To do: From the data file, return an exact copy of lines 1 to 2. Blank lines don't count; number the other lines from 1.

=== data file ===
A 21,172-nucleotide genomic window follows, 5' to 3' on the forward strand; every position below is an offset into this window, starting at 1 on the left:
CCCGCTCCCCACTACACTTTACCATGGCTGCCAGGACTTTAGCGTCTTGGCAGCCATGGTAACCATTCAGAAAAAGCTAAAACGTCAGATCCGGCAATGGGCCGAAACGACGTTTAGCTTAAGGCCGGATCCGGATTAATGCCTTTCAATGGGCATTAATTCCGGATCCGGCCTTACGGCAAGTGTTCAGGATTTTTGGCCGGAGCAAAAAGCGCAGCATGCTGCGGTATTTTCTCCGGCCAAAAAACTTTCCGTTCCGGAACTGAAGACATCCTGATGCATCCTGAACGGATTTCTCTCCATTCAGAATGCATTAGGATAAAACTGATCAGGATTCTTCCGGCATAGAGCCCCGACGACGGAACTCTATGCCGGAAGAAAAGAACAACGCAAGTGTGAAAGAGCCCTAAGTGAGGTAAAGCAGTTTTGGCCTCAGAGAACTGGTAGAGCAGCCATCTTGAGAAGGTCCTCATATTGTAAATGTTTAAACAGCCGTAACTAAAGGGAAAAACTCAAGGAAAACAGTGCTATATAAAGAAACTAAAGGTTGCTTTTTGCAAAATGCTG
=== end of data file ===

A 21,172-nucleotide genomic window follows, 5' to 3' on the forward strand; every position below is an offset into this window, starting at 1 on the left:
CCCGCTCCCCACTACACTTTACCATGGCTGCCAGGACTTTAGCGTCTTGGCAGCCATGGTAACCATTCAGAAAAAGCTAAAACGTCAGATCCGGCAATGGGCCGAAACGACGTTTAGCTTAAGGCCGGATCCGGATTAATGCCTTTCAATGGGCATTAATTCCGGATCCGGCCTTACGGCAAGTGTTCAGGATTTTTGGCCGGAGCAAAAAGCGCAGCATGCTGCGGTATTTTCTCCGGCCAAAAAACTTTCCGTTCCGGAACTGAAGACATCCTGATGCATCCTGAACGGATTTCTCTCCATTCAGAATGCATTAGGATAAAACTGATCAGGATTCTTCCGGCATAGAGCCCCGACGACGGAACTCTATGCCGGAAGAAAAGAACAACGCAAGTGTGAAAGAGCCCTAAGTGAGGTAAAGCAGTTTTGGCCTCAGAGAACTGGTAGAGCAGCCATCTTGAGAAGGTCCTCATATTGTAAATGTTTAAACAGCCGTAACTAAAGGGAAAAACTCAAGGAAAACAGTGCTATATAAAGAAACTAAAGGTTGCTTTTTGCAAAATGCTG